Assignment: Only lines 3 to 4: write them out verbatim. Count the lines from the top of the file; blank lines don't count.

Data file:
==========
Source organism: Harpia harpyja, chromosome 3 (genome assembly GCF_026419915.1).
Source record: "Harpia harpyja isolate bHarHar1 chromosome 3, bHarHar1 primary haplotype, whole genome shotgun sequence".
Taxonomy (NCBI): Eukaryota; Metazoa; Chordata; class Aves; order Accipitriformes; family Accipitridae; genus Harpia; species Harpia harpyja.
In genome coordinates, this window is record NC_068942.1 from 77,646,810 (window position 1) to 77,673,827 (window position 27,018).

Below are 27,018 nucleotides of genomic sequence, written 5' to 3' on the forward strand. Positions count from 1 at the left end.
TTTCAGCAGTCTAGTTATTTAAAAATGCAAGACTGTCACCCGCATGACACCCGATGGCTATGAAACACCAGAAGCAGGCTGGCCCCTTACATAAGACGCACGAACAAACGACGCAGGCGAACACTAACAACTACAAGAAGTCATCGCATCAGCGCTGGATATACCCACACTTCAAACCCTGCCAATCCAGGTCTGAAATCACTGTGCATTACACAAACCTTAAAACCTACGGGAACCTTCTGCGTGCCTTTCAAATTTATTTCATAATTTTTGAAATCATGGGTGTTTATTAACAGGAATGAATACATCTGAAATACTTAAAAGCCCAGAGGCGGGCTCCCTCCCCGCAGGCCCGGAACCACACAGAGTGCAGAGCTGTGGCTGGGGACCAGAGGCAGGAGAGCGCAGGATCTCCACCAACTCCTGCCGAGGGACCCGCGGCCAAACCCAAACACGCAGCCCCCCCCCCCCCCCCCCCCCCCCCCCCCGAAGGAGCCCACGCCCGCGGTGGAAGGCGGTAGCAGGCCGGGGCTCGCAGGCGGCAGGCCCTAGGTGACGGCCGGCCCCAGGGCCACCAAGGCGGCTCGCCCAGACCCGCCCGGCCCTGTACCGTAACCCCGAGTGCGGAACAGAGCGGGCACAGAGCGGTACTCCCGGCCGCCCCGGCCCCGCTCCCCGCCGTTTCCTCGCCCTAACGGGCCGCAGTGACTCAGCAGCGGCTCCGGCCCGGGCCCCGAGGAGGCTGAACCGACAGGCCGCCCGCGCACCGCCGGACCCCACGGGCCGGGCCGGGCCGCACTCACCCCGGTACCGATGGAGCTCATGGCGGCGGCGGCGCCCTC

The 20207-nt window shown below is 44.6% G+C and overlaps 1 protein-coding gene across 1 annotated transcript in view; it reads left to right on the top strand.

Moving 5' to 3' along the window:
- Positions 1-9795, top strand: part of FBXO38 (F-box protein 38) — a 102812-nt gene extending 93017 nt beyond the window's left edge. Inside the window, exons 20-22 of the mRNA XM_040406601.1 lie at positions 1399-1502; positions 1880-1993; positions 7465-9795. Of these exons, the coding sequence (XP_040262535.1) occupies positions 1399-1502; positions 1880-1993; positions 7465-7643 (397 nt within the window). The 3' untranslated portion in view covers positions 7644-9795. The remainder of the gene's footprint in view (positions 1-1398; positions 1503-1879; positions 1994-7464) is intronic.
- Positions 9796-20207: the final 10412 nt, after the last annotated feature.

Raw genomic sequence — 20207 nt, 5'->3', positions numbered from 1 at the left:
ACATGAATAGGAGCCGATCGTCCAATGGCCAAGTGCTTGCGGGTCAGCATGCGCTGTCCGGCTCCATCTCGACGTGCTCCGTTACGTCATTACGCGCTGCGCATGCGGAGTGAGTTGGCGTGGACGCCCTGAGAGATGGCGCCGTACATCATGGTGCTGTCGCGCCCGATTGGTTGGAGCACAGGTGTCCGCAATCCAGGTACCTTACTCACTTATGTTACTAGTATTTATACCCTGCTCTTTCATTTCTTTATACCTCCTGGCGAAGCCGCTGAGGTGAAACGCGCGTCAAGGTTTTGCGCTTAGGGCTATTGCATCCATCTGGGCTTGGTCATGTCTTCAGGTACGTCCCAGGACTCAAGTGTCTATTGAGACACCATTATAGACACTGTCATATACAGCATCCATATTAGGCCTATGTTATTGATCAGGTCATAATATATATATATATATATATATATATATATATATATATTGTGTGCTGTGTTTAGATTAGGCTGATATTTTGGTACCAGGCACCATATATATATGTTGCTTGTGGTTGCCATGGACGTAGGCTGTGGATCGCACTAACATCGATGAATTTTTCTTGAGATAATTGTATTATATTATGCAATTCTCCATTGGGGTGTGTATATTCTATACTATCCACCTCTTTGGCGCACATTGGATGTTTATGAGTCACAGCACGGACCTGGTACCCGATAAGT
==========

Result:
Taxonomy (NCBI): Eukaryota; Metazoa; Chordata; class Aves; order Accipitriformes; family Accipitridae; genus Harpia; species Harpia harpyja.
In genome coordinates, this window is record NC_068942.1 from 77,646,810 (window position 1) to 77,673,827 (window position 27,018).